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Tellurium - Te

Chemical properties of tellurium - Health effects of tellurium - Environmental effects of tellurium

Atomic number

52

Atomic mass

127.6 g.mol -1

Electronegativity according to Pauling

2.1

Density

6.24 g.cm-3

Melting point

450 °C

Boiling point

1390 °C

Vanderwaals radius

0.137 nm

Ionic radius

0.221 nm (-2) ; 0.089 nm (+4)

Isotopes

23

Electronic shell

[ Kr ] 4d10 5s25p4

Energy of first ionisation

869.0 kJ.mol -1

Standard potential

- 0.91 V ( Sb3+/ Sb)

Discovered by

Franz Muller von Reichenstein in 1782

Tellurium - Te

Tellurium

Tellurium is a semimetallic, lustrous, crystalline, brittle, silver-white element. It is usually available as a dark grey powder, it has the properties both of the metals and the non metals. Tellurium forms many compounds corresponding to those of sulfur and selenium. When burned in air tellurium has a greenish-blue flame and forms tellurium dioxide as a result. Tellurium is uneffected by water or hydrochloric acid, but dissolves in nitric acid.

Applications

Tellurium is often used as an additive to steel and it is often alloyed to aluminum, copper, lead or tin. Tellurium is added to lead to improve its durability, strenght and resistence to corrosion. It can be used for cast iron, ceramics, blasting caps, solar panels, chalcogenide glasses. When added to rubber, tellurium speeds up the curing process and makes the product less susceptible to ageing and less likely to be affected by oil, which softens normal rubber.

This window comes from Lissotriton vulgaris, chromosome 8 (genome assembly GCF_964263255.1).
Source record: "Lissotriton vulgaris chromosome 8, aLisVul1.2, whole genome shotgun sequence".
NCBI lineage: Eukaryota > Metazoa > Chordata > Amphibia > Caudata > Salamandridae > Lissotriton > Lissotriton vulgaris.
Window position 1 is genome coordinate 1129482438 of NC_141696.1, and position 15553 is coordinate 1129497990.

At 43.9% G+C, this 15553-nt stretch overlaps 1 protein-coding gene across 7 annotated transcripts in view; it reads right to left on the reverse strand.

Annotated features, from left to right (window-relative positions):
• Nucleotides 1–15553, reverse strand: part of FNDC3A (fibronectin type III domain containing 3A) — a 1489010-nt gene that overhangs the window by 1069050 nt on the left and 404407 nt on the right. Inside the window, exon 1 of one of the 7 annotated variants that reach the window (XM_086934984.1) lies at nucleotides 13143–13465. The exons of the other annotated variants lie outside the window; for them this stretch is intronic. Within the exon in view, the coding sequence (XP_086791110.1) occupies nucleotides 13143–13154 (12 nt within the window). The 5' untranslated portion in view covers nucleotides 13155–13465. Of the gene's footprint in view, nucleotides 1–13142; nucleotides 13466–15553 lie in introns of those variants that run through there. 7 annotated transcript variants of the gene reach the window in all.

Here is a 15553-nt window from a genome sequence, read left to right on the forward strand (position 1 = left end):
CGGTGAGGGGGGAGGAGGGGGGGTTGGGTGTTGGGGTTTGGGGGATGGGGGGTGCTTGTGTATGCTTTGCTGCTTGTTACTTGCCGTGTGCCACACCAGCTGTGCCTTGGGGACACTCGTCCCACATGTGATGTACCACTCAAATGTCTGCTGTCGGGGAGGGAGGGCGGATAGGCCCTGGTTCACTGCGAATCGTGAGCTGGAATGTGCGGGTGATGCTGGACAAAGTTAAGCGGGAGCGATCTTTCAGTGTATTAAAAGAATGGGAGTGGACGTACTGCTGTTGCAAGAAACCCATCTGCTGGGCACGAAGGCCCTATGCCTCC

Tellurium in the environment

Tellurium is present in coal at up to 2 ppm. This is probably the major source of this metal, which can be taken by plants from soil. Tellurium in plants can reach level as high as 6 ppm, although few food plants have more than 0.5 ppm and most have less than 0.05 ppm.

Samples of uncombined tellurium can be sometimes found, but they are extremely rare. There are some tellurium minerals (calaverite, sylvanite, tellurite), but none is mined as a source of the element. World production is around 220 tonnes/year. Major producers are USA, Canada, Peru and Japan. The reserves of this element have not been assessed.

Health effects of tellurium

Fortunately, tellurium compounds are encountered rarely by most people. They are teratogenic and should only be handled by competent chemists since ingestion in even small amounts causes dreadful smelling breath and appalling body odour.

Routes of exposure: The substance can be absorbed into the body by inhalation of its aerosol.

Inhalation risk: Evaporation at 20°C is negligible; a harmful concentration of airborne particles can, however, be reached quickly when dispersed. Effects of inhalation: Drowsiness. Dry mouth. Metal taste. Headache. Garlic odour. Nausea.

Effects of short-term exposure: The aerosol of this substance irritates the eyes and the respiratory tract. The substance may cause effects on the liver and central nervous system. Exposure may result in garlic-like breath. Medical observation is indicated. Ingestion: Abdominal pain. Constipation. Vomiting.

Chemical dangers: Upon heating, toxic fumes are formed. Reacts vigorously with halogens or interhalogens causing fire hazard. Reacts with zinc with incandescence. Lithium silicide attacks tellurium with incandescence. Combustible. Finely dispersed particles form explosive mixtures in air.

Environmental effects of tellurium

Not harmful or readily rendered harmless by natural processes.

When heated to decomposition, tellurium chloride may emit toxic fumes of tellurium and chlorine.


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